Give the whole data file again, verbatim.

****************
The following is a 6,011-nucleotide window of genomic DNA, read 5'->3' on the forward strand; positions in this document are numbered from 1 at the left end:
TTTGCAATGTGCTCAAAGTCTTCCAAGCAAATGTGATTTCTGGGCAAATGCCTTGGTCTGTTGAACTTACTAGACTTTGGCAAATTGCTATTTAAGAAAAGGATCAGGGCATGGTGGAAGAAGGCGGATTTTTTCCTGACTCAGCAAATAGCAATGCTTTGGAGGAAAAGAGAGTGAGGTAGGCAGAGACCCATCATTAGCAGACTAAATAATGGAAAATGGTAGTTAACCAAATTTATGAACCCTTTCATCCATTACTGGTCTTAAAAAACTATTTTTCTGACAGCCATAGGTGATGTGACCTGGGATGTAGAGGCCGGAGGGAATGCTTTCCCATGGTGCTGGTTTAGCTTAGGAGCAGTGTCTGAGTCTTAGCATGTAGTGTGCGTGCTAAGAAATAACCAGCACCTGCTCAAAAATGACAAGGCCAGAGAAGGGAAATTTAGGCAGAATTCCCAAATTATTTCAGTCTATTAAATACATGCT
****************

The following is a 6,011-nucleotide window of genomic DNA, read 5'->3' on the forward strand; positions in this document are numbered from 1 at the left end:
TTTGCAATGTGCTCAAAGTCTTCCAAGCAAATGTGATTTCTGGGCAAATGCCTTGGTCTGTTGAACTTACTAGACTTTGGCAAATTGCTATTTAAGAAAAGGATCAGGGCATGGTGGAAGAAGGCGGATTTTTTCCTGACTCAGCAAATAGCAATGCTTTGGAGGAAAAGAGAGTGAGGTAGGCAGAGACCCATCATTAGCAGACTAAATAATGGAAAATGGTAGTTAACCAAATTTATGAACCCTTTCATCCATTACTGGTCTTAAAAAACTATTTTTCTGACAGCCATAGGTGATGTGACCTGGGATGTAGAGGCCGGAGGGAATGCTTTCCCATGGTGCTGGTTTAGCTTAGGAGCAGTGTCTGAGTCTTAGCATGTAGTGTGCGTGCTAAGAAATAACCAGCACCTGCTCAAAAATGACAAGGCCAGAGAAGGGAAATTTAGGCAGAATTCCCAAATTATTTCAGTCTATTAAATACATGCT